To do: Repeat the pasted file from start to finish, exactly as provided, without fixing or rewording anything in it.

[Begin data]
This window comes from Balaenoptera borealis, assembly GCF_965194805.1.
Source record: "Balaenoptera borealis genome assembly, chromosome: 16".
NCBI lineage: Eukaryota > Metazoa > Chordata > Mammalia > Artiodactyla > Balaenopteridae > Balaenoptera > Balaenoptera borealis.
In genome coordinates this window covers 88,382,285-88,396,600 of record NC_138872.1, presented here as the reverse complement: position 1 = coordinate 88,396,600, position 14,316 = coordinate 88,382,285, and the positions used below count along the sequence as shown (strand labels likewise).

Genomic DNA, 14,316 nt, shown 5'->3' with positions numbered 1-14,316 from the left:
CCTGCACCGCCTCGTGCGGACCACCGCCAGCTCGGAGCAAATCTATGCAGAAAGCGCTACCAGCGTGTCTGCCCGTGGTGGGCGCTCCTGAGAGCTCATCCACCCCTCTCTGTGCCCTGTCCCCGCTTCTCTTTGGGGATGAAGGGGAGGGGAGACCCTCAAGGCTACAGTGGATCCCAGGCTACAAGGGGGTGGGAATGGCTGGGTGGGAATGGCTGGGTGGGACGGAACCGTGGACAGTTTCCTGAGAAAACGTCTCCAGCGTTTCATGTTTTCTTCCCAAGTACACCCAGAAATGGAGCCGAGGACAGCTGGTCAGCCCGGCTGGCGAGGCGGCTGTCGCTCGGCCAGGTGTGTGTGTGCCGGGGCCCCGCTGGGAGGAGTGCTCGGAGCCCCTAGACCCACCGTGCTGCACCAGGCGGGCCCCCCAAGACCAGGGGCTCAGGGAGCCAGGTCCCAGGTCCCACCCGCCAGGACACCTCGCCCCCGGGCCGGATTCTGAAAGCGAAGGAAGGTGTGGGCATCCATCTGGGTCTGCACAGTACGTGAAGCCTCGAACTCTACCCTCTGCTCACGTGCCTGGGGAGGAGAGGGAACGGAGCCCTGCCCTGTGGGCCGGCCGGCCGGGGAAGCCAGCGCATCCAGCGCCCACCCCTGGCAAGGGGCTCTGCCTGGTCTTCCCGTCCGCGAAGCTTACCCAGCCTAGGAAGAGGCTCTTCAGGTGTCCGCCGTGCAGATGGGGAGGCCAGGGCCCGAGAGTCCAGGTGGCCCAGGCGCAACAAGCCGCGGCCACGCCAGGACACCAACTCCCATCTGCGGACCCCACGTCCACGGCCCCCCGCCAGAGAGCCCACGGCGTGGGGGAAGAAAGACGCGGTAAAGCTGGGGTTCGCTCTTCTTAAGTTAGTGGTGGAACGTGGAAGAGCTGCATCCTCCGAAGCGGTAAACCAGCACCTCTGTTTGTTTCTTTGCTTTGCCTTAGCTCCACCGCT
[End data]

This window comes from Balaenoptera borealis, assembly GCF_965194805.1.
Source record: "Balaenoptera borealis genome assembly, chromosome: 16".
NCBI lineage: Eukaryota > Metazoa > Chordata > Mammalia > Artiodactyla > Balaenopteridae > Balaenoptera > Balaenoptera borealis.
In genome coordinates this window covers 88,382,285-88,396,600 of record NC_138872.1, presented here as the reverse complement: position 1 = coordinate 88,396,600, position 14,316 = coordinate 88,382,285, and the positions used below count along the sequence as shown (strand labels likewise).

Genomic DNA, 14,316 nt, shown 5'->3' with positions numbered 1-14,316 from the left:
CCTGCACCGCCTCGTGCGGACCACCGCCAGCTCGGAGCAAATCTATGCAGAAAGCGCTACCAGCGTGTCTGCCCGTGGTGGGCGCTCCTGAGAGCTCATCCACCCCTCTCTGTGCCCTGTCCCCGCTTCTCTTTGGGGATGAAGGGGAGGGGAGACCCTCAAGGCTACAGTGGATCCCAGGCTACAAGGGGGTGGGAATGGCTGGGTGGGAATGGCTGGGTGGGACGGAACCGTGGACAGTTTCCTGAGAAAACGTCTCCAGCGTTTCATGTTTTCTTCCCAAGTACACCCAGAAATGGAGCCGAGGACAGCTGGTCAGCCCGGCTGGCGAGGCGGCTGTCGCTCGGCCAGGTGTGTGTGTGCCGGGGCCCCGCTGGGAGGAGTGCTCGGAGCCCCTAGACCCACCGTGCTGCACCAGGCGGGCCCCCCAAGACCAGGGGCTCAGGGAGCCAGGTCCCAGGTCCCACCCGCCAGGACACCTCGCCCCCGGGCCGGATTCTGAAAGCGAAGGAAGGTGTGGGCATCCATCTGGGTCTGCACAGTACGTGAAGCCTCGAACTCTACCCTCTGCTCACGTGCCTGGGGAGGAGAGGGAACGGAGCCCTGCCCTGTGGGCCGGCCGGCCGGGGAAGCCAGCGCATCCAGCGCCCACCCCTGGCAAGGGGCTCTGCCTGGTCTTCCCGTCCGCGAAGCTTACCCAGCCTAGGAAGAGGCTCTTCAGGTGTCCGCCGTGCAGATGGGGAGGCCAGGGCCCGAGAGTCCAGGTGGCCCAGGCGCAACAAGCCGCGGCCACGCCAGGACACCAACTCCCATCTGCGGACCCCACGTCCACGGCCCCCCGCCAGAGAGCCCACGGCGTGGGGGAAGAAAGACGCGGTAAAGCTGGGGTTCGCTCTTCTTAAGTTAGTGGTGGAACGTGGAAGAGCTGCATCCTCCGAAGCGGTAAACCAGCACCTCTGTTTGTTTCTTTGCTTTGCCTTAGCTCCACCGCT